Neuroanatomy, Pupillary Dilation Pathway

Article Author:
Jacqueline Lykstad
Article Editor:
Andrew Hanna
Updated:
12/9/2018 9:42:52 PM
PubMed Link:
Neuroanatomy, Pupillary Dilation Pathway

Introduction

The pupillary dilation pathway is a sympathetically driven response beginning in the hypothalamus and ending with the contraction of the dilator pupillae muscle. It is for this reason that pupillary dilation may result from any physical or emotional stress that triggers the autonomic sympathetic nervous system which is mediated by the hypothalamus.

The pupillary dilation pathway is a three-neuron pathway; disruptions anywhere along the oculosympathetic pathway may cause Horner's syndrome, which is a classic triad of ptosis, miosis, and anhydrosis of the face due to loss of sympathetic innervation. It is essential to avoid damaging the superior cervical ganglion during cervical surgery, as such damage could prompt the development of Horner’s syndrome.

Although Horner’s syndrome is predominantly a clinical diagnosis, in more subtle cases, administration of topical cocaine to the eye for confirmation secondary to cocaine's sympathetically activating qualities is an option. One of cocaine's mechanisms of action is to block the reuptake of norepinephrine at the neuromuscular junction. Topical cocaine in a person without Horner's syndrome will cause pupillary dilatation. Topical cocaine in a person with Horner's syndrome will lead to minimal or no dilation at all.  In addition to Horner's syndrome, chronic opiate abuse can cause miosis.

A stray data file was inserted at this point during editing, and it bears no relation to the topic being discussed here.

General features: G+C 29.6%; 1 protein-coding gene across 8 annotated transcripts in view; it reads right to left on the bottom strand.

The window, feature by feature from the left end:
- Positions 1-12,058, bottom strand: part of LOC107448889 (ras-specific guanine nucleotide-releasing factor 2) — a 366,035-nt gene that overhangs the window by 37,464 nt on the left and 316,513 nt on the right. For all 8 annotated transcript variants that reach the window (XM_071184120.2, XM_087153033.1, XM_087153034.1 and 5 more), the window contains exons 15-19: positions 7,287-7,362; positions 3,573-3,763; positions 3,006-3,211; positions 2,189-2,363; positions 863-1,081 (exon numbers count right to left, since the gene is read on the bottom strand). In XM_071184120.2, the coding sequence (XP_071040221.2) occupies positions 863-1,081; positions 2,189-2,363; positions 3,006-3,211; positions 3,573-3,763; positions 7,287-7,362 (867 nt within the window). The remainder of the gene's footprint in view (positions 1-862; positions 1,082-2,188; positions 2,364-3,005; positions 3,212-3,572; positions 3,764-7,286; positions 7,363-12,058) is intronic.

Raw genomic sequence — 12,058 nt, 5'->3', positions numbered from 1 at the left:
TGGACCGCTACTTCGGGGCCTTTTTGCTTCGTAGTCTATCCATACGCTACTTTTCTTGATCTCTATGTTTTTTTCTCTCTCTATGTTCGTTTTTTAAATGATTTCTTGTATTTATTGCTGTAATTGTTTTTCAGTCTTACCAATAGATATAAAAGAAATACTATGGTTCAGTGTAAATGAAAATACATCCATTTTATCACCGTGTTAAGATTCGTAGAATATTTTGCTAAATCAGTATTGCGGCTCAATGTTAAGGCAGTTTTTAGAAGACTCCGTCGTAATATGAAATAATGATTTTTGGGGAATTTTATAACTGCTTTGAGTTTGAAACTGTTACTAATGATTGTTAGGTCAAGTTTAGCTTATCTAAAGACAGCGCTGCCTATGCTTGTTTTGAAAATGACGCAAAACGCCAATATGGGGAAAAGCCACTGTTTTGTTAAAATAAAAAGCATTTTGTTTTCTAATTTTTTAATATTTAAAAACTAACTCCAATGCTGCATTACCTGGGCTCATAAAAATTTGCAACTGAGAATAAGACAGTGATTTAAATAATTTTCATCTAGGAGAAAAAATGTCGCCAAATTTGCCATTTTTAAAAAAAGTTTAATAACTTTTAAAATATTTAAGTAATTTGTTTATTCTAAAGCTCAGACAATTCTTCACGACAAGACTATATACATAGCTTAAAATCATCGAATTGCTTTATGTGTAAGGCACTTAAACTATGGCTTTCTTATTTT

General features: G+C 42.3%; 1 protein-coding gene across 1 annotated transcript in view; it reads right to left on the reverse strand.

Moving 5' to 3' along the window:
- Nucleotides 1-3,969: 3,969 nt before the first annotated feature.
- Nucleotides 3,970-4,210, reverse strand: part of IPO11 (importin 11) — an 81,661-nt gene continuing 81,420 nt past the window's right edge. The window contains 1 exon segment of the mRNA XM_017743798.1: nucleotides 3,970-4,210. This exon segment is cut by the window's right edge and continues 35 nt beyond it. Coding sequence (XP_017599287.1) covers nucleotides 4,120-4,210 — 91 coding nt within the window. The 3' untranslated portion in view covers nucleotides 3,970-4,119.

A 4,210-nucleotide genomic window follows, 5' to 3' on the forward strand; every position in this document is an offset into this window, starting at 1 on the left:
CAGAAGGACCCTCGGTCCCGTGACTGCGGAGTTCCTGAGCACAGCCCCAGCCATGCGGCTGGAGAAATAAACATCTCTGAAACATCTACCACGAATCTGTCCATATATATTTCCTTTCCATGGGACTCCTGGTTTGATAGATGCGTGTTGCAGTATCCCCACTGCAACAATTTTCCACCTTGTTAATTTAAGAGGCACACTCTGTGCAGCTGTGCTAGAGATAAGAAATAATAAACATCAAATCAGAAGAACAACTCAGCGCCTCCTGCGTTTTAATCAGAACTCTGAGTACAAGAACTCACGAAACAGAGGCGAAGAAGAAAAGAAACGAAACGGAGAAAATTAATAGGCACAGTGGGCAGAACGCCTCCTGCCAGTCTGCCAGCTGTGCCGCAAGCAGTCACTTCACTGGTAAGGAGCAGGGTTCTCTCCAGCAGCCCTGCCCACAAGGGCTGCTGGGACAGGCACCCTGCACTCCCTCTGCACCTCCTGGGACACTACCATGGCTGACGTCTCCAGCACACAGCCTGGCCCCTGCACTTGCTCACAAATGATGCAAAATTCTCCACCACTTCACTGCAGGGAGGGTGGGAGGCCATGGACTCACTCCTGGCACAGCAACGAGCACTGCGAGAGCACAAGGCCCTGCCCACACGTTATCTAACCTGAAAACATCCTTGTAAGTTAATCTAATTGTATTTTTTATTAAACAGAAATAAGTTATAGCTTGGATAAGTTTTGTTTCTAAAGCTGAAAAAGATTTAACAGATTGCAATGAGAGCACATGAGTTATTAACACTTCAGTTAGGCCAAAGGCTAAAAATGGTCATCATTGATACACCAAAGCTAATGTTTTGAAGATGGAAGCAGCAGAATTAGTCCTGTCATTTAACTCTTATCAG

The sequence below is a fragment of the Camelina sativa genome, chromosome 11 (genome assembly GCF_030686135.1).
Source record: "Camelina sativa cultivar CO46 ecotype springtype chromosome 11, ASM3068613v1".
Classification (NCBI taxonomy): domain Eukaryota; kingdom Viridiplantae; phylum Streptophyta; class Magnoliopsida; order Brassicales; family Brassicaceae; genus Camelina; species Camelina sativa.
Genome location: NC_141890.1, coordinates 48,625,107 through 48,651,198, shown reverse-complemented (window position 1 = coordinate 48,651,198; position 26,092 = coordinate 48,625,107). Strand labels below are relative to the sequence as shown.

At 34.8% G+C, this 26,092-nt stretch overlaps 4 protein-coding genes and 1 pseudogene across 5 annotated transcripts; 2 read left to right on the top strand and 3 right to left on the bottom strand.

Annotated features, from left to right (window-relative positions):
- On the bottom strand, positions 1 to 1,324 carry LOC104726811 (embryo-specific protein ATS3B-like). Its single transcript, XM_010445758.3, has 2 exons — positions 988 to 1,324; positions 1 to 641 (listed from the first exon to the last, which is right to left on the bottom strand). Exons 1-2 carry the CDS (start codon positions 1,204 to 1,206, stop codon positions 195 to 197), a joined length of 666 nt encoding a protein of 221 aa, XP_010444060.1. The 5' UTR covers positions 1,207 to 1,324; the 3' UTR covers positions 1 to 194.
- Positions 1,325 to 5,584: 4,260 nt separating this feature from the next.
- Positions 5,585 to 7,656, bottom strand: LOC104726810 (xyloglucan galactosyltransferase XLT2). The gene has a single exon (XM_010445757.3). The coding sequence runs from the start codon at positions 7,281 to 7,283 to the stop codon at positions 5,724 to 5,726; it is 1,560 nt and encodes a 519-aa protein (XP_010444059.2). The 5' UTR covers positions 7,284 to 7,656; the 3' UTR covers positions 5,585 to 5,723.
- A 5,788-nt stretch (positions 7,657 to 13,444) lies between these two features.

Structure and Function

The pupillary dilation pathway is a sympathetically driven response to stimuli and is a three-neuron pathway.[1] The first-order neuron begins in the hypothalamus and descends through the midbrain to synapse onto the spinal cords ciliospinal center of Budge, found between C8 to T2. The second-order neuron, the preganglionic sympathetic neuron, exits the spinal cord through the ventral roots and ascends through the thorax, near the lung apex and subclavian vessels, onto the superior cervical ganglion.

The superior cervical ganglion is located opposite the second and third cervical vertebrae,[2] near the angle of the mandible and the bifurcation of the common carotid artery. The third-order neuron, postganglionic neurons travel along the periarterial carotid plexus, through the cavernous sinus. These axons then enter the orbit upon the short and long ciliary nerves (branches of V1, the ophthalmic division of CN V - the trigeminal nerve) to synapse on the dilator pupillae muscle, causing pupillary dilation.

Blood Supply and Lymphatics